He was also large and an unmistakably distinguished member of the genus Bombus, or bumblebee, the “bumble” deriving from the original “humble,” inspired by their loud humming sound. My grandmother, a gardener who liked to pet the bumblebees working on her daylilies in the early morning, preferred to think the “humble” came from their inability to sting. They are in the melliferous, or honey-gathering, division of the Hymenoptera order, and it is quite possible to stroke their fuzzy backs without injury. They are deliberate and industrious and will go right on with their work, their buzzing deepening for just an instant under the pressure of your finger.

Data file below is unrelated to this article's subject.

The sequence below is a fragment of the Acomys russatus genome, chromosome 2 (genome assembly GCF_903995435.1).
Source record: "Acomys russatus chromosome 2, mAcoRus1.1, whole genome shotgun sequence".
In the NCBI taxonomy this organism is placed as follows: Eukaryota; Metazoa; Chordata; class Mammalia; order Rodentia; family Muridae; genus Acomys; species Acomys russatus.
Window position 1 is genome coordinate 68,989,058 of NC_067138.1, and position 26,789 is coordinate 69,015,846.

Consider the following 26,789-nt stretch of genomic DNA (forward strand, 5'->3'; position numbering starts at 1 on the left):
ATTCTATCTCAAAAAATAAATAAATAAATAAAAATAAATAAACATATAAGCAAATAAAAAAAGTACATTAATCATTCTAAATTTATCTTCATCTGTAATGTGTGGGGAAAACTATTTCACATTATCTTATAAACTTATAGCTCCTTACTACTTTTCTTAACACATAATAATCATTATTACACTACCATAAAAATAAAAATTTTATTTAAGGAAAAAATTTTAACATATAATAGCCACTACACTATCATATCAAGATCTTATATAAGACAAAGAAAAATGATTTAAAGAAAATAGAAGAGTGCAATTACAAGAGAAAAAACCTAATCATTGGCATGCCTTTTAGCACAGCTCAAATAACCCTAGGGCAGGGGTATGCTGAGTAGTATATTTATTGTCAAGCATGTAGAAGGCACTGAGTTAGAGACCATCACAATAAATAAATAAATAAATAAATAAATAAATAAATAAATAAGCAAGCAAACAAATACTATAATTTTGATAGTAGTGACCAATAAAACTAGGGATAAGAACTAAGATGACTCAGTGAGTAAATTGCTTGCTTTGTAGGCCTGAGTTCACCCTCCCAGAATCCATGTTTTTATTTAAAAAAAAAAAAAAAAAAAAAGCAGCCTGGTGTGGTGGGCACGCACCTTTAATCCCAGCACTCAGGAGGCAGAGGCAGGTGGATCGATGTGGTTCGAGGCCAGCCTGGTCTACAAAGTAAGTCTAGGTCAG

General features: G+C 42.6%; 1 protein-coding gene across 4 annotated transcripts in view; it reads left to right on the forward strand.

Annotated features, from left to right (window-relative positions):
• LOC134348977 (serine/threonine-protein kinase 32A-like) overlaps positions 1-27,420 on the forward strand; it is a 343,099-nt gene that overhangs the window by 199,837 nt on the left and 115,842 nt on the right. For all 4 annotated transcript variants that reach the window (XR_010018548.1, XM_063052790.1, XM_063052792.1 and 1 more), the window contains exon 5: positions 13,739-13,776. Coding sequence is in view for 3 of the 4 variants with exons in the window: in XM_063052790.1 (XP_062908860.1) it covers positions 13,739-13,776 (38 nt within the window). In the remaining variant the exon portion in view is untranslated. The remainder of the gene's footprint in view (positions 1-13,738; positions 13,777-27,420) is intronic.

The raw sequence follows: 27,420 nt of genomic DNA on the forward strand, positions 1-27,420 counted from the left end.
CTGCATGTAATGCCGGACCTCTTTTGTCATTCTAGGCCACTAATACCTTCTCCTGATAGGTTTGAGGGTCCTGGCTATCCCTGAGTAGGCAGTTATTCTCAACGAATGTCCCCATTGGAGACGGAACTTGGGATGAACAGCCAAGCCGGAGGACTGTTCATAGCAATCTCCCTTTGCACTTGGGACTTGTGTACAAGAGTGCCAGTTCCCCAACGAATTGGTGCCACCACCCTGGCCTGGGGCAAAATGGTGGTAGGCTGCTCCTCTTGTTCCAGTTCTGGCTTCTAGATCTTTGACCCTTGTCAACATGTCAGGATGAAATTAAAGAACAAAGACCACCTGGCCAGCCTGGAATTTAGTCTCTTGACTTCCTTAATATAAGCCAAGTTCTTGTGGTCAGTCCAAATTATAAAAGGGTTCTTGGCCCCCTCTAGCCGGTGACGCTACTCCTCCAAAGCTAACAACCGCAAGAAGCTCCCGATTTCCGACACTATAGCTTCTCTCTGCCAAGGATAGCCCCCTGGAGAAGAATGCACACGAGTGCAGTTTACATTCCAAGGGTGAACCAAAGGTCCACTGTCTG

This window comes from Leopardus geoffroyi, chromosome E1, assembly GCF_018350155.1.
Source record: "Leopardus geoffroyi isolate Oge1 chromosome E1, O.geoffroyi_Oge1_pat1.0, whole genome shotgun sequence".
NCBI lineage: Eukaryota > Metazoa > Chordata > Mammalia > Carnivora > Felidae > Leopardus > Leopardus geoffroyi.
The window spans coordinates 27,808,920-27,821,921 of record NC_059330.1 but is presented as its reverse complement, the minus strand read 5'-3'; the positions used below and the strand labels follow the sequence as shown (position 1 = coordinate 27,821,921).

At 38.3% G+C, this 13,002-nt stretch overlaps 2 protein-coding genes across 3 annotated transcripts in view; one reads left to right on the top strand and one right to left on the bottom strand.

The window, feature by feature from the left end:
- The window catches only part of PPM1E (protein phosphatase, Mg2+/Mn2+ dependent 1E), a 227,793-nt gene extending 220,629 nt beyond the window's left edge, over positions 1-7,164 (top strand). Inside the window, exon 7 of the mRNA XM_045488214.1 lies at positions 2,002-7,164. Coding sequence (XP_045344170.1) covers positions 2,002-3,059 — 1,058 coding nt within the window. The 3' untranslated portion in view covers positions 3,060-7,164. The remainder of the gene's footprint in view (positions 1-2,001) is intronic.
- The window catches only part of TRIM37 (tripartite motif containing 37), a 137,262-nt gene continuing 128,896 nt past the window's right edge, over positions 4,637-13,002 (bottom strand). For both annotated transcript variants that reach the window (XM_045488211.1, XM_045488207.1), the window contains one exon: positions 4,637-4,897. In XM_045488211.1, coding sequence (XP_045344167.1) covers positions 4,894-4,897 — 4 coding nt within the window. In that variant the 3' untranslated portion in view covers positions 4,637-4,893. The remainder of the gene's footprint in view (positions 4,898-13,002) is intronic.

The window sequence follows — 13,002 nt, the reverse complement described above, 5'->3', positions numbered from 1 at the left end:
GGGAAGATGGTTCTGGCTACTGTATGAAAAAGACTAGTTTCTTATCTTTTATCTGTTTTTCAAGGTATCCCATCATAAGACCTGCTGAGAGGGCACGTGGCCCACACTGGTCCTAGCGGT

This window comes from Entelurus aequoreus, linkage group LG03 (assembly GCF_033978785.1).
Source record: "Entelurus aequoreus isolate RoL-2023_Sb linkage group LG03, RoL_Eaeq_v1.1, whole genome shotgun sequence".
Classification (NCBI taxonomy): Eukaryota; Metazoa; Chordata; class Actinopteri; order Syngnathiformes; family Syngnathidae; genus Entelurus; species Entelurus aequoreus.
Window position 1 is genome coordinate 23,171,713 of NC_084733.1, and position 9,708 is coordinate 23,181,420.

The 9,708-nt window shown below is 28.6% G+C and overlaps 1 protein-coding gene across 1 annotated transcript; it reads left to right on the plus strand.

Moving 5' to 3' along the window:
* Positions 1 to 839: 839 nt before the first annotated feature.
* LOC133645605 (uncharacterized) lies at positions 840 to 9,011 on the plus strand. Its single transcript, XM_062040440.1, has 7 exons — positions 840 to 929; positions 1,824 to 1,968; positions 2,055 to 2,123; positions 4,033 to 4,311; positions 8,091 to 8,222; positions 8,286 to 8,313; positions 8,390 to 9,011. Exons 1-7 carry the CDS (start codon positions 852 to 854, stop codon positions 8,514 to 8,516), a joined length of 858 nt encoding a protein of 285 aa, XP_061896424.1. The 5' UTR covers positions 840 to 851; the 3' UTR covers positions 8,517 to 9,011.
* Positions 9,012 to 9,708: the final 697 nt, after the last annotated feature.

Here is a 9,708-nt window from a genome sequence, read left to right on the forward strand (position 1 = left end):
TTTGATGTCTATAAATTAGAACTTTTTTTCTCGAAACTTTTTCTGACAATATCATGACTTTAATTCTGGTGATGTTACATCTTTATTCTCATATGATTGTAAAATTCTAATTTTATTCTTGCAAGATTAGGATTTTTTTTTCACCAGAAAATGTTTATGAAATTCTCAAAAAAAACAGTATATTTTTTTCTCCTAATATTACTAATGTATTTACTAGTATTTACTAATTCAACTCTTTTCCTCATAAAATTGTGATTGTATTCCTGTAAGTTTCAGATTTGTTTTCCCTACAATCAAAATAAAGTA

I studied the bee more carefully. That he was in mid-life seemed possible. His color was mostly black, and where there was yellow it was neither the bright yellow of a spring bee nor the ocher they achieve during an Indian summer. He was determined, but off-course; resolute, but with no logical goal. Without the use of his wings, he was pursuing an erratic path across the grass that would lead to—I scouted ahead for him—not a single flower. A clerk in the nearby London Library, where I spent my days writing, had told me the week before that there used to be a rose garden here until the trustees decided to remodel the square according to its original, 18th-century design by John Nash. Some flowering bushes had survived in a few places around the perimeter, but in the square proper there were no longer any flowers.